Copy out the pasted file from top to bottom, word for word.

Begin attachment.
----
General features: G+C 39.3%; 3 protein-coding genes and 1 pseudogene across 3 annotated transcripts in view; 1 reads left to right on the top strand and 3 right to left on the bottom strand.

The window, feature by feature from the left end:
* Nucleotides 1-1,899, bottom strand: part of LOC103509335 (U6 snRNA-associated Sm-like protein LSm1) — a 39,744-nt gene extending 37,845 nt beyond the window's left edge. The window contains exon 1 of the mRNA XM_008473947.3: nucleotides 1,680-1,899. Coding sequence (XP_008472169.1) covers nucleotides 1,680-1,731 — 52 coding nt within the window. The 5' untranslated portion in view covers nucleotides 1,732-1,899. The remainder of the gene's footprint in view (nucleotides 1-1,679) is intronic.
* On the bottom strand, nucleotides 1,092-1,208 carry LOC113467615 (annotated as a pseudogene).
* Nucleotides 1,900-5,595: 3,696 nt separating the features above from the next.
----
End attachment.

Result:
General features: G+C 39.3%; 3 protein-coding genes and 1 pseudogene across 3 annotated transcripts in view; 1 reads left to right on the top strand and 3 right to left on the bottom strand.

The window, feature by feature from the left end:
* Nucleotides 1-1,899, bottom strand: part of LOC103509335 (U6 snRNA-associated Sm-like protein LSm1) — a 39,744-nt gene extending 37,845 nt beyond the window's left edge. The window contains exon 1 of the mRNA XM_008473947.3: nucleotides 1,680-1,899. Coding sequence (XP_008472169.1) covers nucleotides 1,680-1,731 — 52 coding nt within the window. The 5' untranslated portion in view covers nucleotides 1,732-1,899. The remainder of the gene's footprint in view (nucleotides 1-1,679) is intronic.
* On the bottom strand, nucleotides 1,092-1,208 carry LOC113467615 (annotated as a pseudogene).
* Nucleotides 1,900-5,595: 3,696 nt separating the features above from the next.